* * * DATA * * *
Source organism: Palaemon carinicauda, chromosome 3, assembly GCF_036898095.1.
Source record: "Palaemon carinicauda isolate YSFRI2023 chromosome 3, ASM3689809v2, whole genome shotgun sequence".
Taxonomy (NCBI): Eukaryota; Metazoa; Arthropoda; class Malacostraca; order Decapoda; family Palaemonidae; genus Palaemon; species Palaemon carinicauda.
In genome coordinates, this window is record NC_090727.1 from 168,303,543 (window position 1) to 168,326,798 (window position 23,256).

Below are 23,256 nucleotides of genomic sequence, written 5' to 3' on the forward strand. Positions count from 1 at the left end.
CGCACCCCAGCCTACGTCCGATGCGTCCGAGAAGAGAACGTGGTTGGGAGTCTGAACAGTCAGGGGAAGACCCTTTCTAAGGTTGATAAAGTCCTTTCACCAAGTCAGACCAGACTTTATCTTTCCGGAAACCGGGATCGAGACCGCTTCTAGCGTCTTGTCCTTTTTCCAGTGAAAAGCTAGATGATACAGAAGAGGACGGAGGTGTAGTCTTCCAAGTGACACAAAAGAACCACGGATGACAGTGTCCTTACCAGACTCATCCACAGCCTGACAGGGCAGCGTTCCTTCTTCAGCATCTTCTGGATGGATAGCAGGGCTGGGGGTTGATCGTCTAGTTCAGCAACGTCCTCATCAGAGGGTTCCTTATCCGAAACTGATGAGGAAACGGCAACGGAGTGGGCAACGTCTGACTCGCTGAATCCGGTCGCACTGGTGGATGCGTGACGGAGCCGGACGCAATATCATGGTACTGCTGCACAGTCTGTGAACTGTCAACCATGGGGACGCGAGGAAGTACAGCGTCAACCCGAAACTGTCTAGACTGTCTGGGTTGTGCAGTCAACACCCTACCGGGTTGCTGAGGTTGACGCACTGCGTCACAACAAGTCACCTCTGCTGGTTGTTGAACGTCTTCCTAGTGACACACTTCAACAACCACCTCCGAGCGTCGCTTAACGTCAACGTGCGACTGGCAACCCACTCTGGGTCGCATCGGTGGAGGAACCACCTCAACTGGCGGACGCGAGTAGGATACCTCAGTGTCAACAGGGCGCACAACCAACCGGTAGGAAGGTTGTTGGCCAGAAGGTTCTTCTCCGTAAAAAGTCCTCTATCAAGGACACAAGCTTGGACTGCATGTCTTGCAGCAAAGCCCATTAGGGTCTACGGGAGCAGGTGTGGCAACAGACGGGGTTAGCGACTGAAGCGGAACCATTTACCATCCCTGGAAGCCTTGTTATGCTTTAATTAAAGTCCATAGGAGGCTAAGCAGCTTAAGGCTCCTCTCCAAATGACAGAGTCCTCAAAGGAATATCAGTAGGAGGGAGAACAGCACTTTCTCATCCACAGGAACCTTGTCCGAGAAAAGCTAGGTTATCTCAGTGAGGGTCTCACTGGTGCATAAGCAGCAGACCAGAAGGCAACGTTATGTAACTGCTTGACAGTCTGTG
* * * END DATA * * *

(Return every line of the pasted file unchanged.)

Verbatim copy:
Source organism: Palaemon carinicauda, chromosome 3, assembly GCF_036898095.1.
Source record: "Palaemon carinicauda isolate YSFRI2023 chromosome 3, ASM3689809v2, whole genome shotgun sequence".
Taxonomy (NCBI): Eukaryota; Metazoa; Arthropoda; class Malacostraca; order Decapoda; family Palaemonidae; genus Palaemon; species Palaemon carinicauda.
In genome coordinates, this window is record NC_090727.1 from 168,303,543 (window position 1) to 168,326,798 (window position 23,256).

Below are 23,256 nucleotides of genomic sequence, written 5' to 3' on the forward strand. Positions count from 1 at the left end.
CGCACCCCAGCCTACGTCCGATGCGTCCGAGAAGAGAACGTGGTTGGGAGTCTGAACAGTCAGGGGAAGACCCTTTCTAAGGTTGATAAAGTCCTTTCACCAAGTCAGACCAGACTTTATCTTTCCGGAAACCGGGATCGAGACCGCTTCTAGCGTCTTGTCCTTTTTCCAGTGAAAAGCTAGATGATACAGAAGAGGACGGAGGTGTAGTCTTCCAAGTGACACAAAAGAACCACGGATGACAGTGTCCTTACCAGACTCATCCACAGCCTGACAGGGCAGCGTTCCTTCTTCAGCATCTTCTGGATGGATAGCAGGGCTGGGGGTTGATCGTCTAGTTCAGCAACGTCCTCATCAGAGGGTTCCTTATCCGAAACTGATGAGGAAACGGCAACGGAGTGGGCAACGTCTGACTCGCTGAATCCGGTCGCACTGGTGGATGCGTGACGGAGCCGGACGCAATATCATGGTACTGCTGCACAGTCTGTGAACTGTCAACCATGGGGACGCGAGGAAGTACAGCGTCAACCCGAAACTGTCTAGACTGTCTGGGTTGTGCAGTCAACACCCTACCGGGTTGCTGAGGTTGACGCACTGCGTCACAACAAGTCACCTCTGCTGGTTGTTGAACGTCTTCCTAGTGACACACTTCAACAACCACCTCCGAGCGTCGCTTAACGTCAACGTGCGACTGGCAACCCACTCTGGGTCGCATCGGTGGAGGAACCACCTCAACTGGCGGACGCGAGTAGGATACCTCAGTGTCAACAGGGCGCACAACCAACCGGTAGGAAGGTTGTTGGCCAGAAGGTTCTTCTCCGTAAAAAGTCCTCTATCAAGGACACAAGCTTGGACTGCATGTCTTGCAGCAAAGCCCATTAGGGTCTACGGGAGCAGGTGTGGCAACAGACGGGGTTAGCGACTGAAGCGGAACCATTTACCATCCCTGGAAGCCTTGTTATGCTTTAATTAAAGTCCATAGGAGGCTAAGCAGCTTAAGGCTCCTCTCCAAATGACAGAGTCCTCAAAGGAATATCAGTAGGAGGGAGAACAGCACTTTCTCATCCACAGGAACCTTGTCCGAGAAAAGCTAGGTTATCTCAGTGAGGGTCTCACTGGTGCATAAGCAGCAGACCAGAAGGCAACGTTATGTAACTGCTTGACAGTCTGTG